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World’s Teachers Condemn Donald Trump over Racist Attacks on U.S. Congresswomen

8th Education International World Congress - Unions Representing 32 Million Educators from more than 170 Countries Stand in Solidarity with Women Representatives told to “go back”

Education International, the global body representing the world’s teachers, voted unanimously Thursday to condemn U.S. President Donald Trump’s racist assault on four women members of the U.S. Congress and pledged to support American unions in their fight to defeat him in 2020.

 

The urgent resolution, brought to the floor of EI’s 8th World Congress by the American Federation of Teachers and the National Education Association, took aim at the dangerous and destructive rhetoric by the U.S. president toward four newly elected female, non-white members of Congress: Alexandria Ocasio-Cortez (D-N.Y.), Ilhan Omar (D-Minn.), Ayanna Pressley (D-Mass.) and Rashida Tlaib (D-Mich.).

 

By calling on the representatives to “go back to where you came from,” the president once again employed racist, xenophobic and sexist tropes to try to disparage and divide American citizen from American citizen.

 

Over 1,400 delegates resolved by a show of hands that the attacks represented a dangerous tipping point that undermines democracy and pluralism and must be called out. Educators are at the frontline of the defense of democracy, nurturing students’ rights and freedoms in classrooms and schools—and often have to deal first-hand with the fallout from Trump’s divisiveness.

 

By telling the congresswomen to “go back,” Trump enshrined his status as a clear and present danger to the ideals of democracy and universal human rights upon which EI was founded.

 

The resolution—introduced by AFT President Randi Weingarten and seconded by NEA President Lily Eskelsen García—noted Trump’s broadsides served to embolden fellow strongmen, who sow prejudice and hate to wage wars on their own people and to promote, like Trump, a politics of greed that elevates cronyism and corruption over the common good.

 

The AFT’s Weingarten said: “Donald Trump fires off racist tweets and sickening insults without a second thought. In so doing, he not only tears at the fabric of American democracy, but also foments and legitimizes a cruelty that is heard around the world. Dictators everywhere are given succor by Trump’s rants, and the world’s educators are left to clean up the mess.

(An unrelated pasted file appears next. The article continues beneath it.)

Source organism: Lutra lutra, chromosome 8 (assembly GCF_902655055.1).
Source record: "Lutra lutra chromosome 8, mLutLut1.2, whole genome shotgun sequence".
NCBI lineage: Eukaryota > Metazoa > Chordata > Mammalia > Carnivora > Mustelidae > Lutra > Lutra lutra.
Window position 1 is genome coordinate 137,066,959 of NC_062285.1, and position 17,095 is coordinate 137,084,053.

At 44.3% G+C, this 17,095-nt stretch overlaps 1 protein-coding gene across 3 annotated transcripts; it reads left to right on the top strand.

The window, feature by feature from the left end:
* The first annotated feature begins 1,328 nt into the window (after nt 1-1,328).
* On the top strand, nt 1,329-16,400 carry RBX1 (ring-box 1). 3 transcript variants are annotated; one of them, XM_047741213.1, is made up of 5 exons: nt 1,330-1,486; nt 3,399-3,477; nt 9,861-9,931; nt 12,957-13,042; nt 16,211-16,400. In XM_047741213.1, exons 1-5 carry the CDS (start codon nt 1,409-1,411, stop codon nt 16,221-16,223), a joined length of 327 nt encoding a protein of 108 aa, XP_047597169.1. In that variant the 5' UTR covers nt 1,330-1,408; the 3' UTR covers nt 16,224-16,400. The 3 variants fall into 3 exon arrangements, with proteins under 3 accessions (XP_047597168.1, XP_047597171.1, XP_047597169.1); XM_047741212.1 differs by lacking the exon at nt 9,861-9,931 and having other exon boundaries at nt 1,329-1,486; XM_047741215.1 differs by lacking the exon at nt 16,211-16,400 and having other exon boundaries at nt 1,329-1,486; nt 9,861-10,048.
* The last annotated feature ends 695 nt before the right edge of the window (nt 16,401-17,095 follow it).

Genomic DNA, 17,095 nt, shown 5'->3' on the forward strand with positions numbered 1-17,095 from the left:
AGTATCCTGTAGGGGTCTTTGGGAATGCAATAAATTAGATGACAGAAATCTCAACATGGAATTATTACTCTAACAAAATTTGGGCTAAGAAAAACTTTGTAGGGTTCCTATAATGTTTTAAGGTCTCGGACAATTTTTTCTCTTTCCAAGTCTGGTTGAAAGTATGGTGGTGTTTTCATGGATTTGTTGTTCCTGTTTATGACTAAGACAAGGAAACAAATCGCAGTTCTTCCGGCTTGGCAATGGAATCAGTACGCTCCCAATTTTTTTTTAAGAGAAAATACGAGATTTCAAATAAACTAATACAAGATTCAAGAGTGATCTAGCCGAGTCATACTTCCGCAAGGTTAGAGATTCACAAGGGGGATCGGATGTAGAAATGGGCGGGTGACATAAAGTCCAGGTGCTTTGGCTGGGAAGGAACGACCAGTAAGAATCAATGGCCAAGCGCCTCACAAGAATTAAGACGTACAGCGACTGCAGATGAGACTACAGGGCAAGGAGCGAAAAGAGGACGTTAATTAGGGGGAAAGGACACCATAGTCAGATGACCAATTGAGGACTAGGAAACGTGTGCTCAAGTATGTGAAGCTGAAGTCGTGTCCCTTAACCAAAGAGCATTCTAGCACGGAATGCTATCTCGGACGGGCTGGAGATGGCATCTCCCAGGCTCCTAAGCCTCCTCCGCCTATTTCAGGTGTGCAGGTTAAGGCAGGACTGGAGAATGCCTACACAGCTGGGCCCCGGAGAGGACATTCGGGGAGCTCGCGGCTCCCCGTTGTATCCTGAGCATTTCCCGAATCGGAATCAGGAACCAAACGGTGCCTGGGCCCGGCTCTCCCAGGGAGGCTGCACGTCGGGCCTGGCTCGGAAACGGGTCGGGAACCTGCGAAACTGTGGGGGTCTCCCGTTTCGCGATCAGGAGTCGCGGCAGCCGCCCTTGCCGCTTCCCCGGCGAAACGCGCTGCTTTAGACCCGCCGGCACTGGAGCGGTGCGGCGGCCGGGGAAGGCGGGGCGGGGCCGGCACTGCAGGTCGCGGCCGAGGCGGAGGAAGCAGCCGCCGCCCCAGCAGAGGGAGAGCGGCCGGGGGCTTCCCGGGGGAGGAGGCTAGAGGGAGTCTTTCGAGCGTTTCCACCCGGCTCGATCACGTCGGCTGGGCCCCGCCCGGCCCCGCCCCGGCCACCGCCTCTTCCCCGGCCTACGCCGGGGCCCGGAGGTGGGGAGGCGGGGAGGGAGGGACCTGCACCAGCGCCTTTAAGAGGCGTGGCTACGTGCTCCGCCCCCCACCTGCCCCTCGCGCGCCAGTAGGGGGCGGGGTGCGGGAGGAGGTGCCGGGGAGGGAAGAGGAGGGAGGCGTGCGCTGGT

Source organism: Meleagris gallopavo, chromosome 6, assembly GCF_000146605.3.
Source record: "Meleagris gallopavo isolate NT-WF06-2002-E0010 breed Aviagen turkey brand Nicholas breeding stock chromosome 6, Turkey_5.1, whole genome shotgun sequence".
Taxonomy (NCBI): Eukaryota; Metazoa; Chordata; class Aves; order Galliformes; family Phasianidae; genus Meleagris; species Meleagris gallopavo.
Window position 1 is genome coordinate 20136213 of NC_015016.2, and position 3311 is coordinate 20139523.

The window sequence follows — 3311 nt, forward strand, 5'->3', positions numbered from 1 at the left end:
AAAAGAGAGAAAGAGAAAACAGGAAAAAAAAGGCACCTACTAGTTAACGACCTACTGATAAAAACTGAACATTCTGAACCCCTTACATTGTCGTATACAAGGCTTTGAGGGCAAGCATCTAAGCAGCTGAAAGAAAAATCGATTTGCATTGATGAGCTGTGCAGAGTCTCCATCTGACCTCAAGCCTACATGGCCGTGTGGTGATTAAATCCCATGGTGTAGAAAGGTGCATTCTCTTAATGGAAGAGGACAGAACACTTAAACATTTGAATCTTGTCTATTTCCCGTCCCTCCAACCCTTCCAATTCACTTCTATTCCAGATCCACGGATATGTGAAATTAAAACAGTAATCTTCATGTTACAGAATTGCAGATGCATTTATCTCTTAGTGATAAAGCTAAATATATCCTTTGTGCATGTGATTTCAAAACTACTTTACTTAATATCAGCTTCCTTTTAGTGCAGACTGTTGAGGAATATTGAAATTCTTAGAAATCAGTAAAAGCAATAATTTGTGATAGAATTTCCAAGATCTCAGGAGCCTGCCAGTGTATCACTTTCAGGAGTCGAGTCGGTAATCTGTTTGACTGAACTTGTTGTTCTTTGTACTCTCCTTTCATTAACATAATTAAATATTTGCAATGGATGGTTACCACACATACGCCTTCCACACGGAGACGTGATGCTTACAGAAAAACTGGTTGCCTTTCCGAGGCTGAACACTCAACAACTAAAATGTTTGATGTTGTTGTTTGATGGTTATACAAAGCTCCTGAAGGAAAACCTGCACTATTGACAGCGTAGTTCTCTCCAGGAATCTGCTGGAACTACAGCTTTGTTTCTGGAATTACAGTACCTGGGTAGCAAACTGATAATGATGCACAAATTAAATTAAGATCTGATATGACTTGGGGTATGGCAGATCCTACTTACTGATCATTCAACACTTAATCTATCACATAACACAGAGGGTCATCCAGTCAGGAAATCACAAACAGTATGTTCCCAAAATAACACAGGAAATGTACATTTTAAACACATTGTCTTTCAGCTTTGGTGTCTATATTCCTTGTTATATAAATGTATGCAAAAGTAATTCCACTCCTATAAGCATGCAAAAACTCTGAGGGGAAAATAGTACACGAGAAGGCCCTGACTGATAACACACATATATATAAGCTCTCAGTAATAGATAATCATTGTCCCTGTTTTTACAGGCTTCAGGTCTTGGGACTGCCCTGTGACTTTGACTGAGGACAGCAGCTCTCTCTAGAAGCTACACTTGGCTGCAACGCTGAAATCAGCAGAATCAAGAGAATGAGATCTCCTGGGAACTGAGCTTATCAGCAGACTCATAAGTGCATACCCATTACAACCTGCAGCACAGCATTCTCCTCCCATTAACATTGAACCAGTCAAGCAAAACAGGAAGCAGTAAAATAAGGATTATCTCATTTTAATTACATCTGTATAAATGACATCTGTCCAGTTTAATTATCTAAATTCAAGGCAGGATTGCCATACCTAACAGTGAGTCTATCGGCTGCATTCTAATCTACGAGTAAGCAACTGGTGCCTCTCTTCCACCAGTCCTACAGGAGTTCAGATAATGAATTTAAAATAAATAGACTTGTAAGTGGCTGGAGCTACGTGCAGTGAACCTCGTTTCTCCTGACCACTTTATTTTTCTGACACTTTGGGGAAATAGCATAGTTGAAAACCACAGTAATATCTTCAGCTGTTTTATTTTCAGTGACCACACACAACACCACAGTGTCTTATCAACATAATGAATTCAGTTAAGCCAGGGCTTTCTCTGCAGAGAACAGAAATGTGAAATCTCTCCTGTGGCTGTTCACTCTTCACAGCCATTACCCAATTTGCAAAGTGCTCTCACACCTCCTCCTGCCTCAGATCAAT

“With his latest attack on U.S. congresswomen of color, the very future of democracy is at stake. That’s why unions representing 32 million educators took the lead to condemn him before his virulence further stains the international community. President Trump’s actions and words stand in direct opposition to our shared values of decency, democracy, and human and civil rights. And today, the world’s teachers let him know we won’t stand idly by while our common humanity is trashed.”

 

Delegates formally resolved to support the work of EI’s U.S. affiliates to ensure the president’s defeat in 2020 as a victory for democracy and a blow against authoritarianism across the globe. They urged his replacement with a pro-public education president who believes in decency, democracy, and human and civil rights.

 

The NEA’s Eskelsen García said: “American democracy is built on the notion of E Pluribus Unum - from many, one. Our nation’s founders felt so strongly about this that they made it our country’s original motto. So Donald Trump’s tweets targeting Congresswomen of color are not only racist and wrong, but also are an attack on one of the central tenets of our democracy. Trump’s words echo the language of despots and dictators, used to scapegoat and oppress across the globe and throughout history. That is why educators from across the globe are standing together today to condemn Trump. And along with our allies, we will redouble our efforts to replace him in 2020 with someone who will fight for our public schools and democratic ideals — a leader our students and educators can be proud of.”

 

Delegates further called on the U.S. to rejoin the U.N. Human Rights Council and use its position to stop oppressive regimes, rather than give them greater license.  

 

EI General Secretary David Edwards said: “We cannot stand by and watch as democracy is torn down one divisive tweet at a time. The Education International Congress made it clear that educators from around the world are not only aware of the threat that Trump and his rhetoric pose to democracy, but we are ready to act and support our American colleagues in their fight against authoritarianism, racism, sexism and prejudice of any kind. We are taking the lead to ensure that the world does not regress into division and intolerance, but moves forward toward respect and equity for all.”